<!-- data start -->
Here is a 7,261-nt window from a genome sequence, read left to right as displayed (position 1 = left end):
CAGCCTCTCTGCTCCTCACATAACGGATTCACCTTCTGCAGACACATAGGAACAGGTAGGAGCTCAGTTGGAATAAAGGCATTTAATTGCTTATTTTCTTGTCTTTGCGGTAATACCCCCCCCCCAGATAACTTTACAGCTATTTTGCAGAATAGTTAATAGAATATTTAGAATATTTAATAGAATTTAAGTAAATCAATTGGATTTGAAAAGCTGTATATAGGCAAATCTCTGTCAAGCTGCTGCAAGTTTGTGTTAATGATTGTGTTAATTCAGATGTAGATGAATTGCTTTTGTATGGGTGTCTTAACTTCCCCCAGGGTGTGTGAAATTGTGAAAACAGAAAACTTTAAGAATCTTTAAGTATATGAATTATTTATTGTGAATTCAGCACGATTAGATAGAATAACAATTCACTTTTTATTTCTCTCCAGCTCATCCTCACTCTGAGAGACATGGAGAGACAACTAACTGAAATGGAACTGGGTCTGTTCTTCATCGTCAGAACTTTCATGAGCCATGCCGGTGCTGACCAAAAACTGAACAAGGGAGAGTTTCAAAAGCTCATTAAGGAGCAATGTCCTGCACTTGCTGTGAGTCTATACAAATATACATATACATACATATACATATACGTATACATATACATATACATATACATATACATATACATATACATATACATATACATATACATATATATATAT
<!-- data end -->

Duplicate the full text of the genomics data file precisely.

Here is a 7,261-nt window from a genome sequence, read left to right as displayed (position 1 = left end):
CAGCCTCTCTGCTCCTCACATAACGGATTCACCTTCTGCAGACACATAGGAACAGGTAGGAGCTCAGTTGGAATAAAGGCATTTAATTGCTTATTTTCTTGTCTTTGCGGTAATACCCCCCCCCCAGATAACTTTACAGCTATTTTGCAGAATAGTTAATAGAATATTTAGAATATTTAATAGAATTTAAGTAAATCAATTGGATTTGAAAAGCTGTATATAGGCAAATCTCTGTCAAGCTGCTGCAAGTTTGTGTTAATGATTGTGTTAATTCAGATGTAGATGAATTGCTTTTGTATGGGTGTCTTAACTTCCCCCAGGGTGTGTGAAATTGTGAAAACAGAAAACTTTAAGAATCTTTAAGTATATGAATTATTTATTGTGAATTCAGCACGATTAGATAGAATAACAATTCACTTTTTATTTCTCTCCAGCTCATCCTCACTCTGAGAGACATGGAGAGACAACTAACTGAAATGGAACTGGGTCTGTTCTTCATCGTCAGAACTTTCATGAGCCATGCCGGTGCTGACCAAAAACTGAACAAGGGAGAGTTTCAAAAGCTCATTAAGGAGCAATGTCCTGCACTTGCTGTGAGTCTATACAAATATACATATACATACATATACATATACGTATACATATACATATACATATACATATACATATACATATACATATACATATACATATACATATATATATAT